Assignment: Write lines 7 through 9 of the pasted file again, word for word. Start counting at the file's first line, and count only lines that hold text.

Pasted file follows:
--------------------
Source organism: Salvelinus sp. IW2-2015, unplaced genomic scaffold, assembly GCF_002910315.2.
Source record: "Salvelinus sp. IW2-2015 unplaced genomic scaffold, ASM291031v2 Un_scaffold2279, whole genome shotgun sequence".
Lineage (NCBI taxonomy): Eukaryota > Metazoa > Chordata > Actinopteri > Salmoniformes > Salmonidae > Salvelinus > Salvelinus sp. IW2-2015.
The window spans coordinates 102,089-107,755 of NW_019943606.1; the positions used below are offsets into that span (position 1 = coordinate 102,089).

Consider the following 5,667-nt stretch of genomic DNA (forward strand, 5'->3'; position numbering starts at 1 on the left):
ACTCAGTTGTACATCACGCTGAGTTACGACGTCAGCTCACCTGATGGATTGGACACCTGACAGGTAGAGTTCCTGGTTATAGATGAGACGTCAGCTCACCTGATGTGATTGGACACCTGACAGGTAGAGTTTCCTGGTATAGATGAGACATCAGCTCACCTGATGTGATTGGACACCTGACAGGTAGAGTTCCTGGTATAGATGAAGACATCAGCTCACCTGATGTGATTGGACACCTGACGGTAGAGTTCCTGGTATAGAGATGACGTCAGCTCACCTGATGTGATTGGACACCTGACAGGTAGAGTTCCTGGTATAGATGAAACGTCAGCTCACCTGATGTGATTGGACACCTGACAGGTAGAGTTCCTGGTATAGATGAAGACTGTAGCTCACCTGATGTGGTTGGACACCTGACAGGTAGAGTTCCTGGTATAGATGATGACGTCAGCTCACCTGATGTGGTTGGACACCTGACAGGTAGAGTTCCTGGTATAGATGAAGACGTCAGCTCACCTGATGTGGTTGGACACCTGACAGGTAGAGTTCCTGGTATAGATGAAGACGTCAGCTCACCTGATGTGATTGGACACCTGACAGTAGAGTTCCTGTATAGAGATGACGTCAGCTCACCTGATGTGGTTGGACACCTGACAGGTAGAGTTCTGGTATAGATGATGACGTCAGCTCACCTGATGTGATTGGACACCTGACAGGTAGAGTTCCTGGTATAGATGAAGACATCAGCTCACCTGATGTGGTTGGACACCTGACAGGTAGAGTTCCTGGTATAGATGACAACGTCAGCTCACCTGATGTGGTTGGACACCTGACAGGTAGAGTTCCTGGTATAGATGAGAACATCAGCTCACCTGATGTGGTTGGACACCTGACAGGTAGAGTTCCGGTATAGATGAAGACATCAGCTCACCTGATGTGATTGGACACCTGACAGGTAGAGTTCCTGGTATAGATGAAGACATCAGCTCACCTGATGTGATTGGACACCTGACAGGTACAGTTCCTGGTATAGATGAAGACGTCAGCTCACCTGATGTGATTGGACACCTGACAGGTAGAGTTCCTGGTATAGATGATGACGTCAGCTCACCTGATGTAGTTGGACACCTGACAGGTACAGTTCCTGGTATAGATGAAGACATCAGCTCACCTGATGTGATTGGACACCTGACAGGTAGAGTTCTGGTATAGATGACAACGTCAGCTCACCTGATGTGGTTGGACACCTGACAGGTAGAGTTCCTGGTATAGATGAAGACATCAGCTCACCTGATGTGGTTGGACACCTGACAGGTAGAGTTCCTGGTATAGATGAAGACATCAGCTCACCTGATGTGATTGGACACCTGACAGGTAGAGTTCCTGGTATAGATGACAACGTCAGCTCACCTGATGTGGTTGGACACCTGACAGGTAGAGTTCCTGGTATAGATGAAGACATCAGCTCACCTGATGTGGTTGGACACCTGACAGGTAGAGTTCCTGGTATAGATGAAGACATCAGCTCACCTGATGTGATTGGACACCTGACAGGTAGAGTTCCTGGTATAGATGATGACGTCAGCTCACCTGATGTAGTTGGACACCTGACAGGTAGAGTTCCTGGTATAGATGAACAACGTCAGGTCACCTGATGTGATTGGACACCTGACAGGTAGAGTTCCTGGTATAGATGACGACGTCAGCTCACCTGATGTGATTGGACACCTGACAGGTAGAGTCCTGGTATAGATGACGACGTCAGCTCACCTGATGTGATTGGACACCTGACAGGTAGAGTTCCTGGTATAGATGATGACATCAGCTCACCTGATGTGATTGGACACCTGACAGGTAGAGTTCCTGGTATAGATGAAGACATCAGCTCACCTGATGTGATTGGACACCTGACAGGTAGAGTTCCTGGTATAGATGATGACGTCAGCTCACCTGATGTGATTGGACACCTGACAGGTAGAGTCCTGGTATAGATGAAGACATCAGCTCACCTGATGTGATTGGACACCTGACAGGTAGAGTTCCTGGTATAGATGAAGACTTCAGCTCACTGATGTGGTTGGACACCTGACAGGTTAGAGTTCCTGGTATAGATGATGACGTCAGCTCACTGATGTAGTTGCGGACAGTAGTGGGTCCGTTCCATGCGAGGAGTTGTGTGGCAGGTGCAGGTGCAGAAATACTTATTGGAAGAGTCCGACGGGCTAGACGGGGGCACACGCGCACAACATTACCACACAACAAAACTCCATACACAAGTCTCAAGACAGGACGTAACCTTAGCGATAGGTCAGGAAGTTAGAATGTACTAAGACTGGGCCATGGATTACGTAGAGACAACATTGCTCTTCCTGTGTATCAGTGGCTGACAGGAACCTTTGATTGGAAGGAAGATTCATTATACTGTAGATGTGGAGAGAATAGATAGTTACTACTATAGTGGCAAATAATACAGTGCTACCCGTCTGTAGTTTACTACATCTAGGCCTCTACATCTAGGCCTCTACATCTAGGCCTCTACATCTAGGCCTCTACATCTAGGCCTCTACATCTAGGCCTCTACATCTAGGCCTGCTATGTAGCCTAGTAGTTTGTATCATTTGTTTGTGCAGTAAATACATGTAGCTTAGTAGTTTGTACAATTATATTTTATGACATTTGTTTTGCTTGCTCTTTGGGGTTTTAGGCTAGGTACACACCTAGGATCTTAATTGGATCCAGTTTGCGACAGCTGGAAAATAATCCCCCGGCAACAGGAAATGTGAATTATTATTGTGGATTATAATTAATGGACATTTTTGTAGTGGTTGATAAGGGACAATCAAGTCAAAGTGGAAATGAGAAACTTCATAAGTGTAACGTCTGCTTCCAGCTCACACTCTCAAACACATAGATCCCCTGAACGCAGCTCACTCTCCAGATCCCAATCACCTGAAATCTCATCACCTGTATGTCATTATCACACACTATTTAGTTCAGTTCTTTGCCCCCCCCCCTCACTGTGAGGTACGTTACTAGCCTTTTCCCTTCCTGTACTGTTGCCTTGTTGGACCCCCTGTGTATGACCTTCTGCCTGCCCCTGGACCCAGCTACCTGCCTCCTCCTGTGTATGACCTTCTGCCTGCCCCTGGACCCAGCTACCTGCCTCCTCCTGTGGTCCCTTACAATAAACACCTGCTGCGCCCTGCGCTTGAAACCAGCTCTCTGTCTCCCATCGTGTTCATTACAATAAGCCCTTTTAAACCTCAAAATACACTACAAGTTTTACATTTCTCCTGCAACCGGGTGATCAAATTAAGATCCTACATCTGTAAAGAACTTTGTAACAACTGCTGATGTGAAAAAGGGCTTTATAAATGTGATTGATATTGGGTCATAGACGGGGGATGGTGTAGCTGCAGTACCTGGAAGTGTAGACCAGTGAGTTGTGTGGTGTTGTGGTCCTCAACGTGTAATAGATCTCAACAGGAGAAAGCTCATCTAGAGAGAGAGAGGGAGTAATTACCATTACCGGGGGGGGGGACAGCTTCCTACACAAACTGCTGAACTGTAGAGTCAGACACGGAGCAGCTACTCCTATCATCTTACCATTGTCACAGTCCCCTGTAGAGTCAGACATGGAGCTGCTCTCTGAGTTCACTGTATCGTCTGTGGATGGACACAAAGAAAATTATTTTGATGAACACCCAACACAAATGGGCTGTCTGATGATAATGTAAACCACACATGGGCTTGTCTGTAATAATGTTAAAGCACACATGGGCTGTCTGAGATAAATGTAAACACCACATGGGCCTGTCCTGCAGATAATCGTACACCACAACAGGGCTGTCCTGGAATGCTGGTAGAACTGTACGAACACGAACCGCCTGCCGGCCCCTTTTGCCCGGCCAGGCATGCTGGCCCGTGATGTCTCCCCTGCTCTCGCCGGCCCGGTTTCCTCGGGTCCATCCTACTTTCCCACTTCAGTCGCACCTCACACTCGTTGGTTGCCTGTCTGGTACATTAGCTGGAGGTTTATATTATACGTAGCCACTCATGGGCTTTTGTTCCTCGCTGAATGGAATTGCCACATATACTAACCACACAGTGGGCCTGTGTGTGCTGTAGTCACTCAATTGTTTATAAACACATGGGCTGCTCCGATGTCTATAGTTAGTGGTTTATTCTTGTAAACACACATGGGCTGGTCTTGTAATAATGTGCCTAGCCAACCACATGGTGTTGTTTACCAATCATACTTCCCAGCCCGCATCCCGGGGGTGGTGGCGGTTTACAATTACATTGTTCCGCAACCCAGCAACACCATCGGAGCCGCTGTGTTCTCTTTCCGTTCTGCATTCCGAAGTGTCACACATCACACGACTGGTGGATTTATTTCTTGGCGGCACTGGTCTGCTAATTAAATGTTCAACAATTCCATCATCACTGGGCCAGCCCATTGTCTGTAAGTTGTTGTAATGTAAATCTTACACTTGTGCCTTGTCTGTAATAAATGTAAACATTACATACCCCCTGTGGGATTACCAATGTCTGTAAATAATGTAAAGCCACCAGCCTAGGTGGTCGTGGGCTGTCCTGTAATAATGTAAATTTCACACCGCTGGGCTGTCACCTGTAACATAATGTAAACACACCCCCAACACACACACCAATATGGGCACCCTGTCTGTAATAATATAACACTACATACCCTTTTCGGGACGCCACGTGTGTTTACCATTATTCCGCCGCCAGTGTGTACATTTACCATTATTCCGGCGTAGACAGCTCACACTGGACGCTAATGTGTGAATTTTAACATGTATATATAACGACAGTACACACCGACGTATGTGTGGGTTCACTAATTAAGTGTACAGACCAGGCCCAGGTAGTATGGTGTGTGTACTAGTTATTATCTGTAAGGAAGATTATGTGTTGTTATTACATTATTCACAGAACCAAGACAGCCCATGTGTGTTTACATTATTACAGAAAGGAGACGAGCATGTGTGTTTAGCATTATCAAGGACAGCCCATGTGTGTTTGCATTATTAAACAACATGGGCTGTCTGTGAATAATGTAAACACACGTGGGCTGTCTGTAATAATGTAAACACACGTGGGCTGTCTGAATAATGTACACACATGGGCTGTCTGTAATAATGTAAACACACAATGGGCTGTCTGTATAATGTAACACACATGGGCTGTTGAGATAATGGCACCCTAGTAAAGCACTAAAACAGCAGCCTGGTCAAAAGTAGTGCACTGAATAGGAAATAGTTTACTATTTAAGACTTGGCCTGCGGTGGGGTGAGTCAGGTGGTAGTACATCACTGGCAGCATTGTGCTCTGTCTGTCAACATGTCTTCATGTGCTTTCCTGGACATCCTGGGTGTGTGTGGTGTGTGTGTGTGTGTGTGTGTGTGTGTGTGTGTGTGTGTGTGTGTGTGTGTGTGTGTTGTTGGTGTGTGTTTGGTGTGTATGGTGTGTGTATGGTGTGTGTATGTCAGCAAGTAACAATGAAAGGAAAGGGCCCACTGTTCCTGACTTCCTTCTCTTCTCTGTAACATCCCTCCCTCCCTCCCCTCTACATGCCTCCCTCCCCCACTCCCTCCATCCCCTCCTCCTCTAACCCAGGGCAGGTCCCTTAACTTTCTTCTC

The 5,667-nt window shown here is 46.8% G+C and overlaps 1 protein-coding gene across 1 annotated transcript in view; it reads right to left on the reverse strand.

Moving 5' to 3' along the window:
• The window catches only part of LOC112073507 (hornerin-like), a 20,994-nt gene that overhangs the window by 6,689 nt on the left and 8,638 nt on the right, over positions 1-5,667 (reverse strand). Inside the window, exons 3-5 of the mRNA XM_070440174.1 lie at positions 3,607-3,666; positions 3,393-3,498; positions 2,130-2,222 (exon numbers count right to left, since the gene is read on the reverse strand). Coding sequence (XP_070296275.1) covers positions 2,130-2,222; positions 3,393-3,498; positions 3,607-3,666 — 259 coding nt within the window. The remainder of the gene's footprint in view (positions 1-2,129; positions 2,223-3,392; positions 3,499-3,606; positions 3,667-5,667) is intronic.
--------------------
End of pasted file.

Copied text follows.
The 5,667-nt window shown here is 46.8% G+C and overlaps 1 protein-coding gene across 1 annotated transcript in view; it reads right to left on the reverse strand.

Moving 5' to 3' along the window:
• The window catches only part of LOC112073507 (hornerin-like), a 20,994-nt gene that overhangs the window by 6,689 nt on the left and 8,638 nt on the right, over positions 1-5,667 (reverse strand). Inside the window, exons 3-5 of the mRNA XM_070440174.1 lie at positions 3,607-3,666; positions 3,393-3,498; positions 2,130-2,222 (exon numbers count right to left, since the gene is read on the reverse strand). Coding sequence (XP_070296275.1) covers positions 2,130-2,222; positions 3,393-3,498; positions 3,607-3,666 — 259 coding nt within the window. The remainder of the gene's footprint in view (positions 1-2,129; positions 2,223-3,392; positions 3,499-3,606; positions 3,667-5,667) is intronic.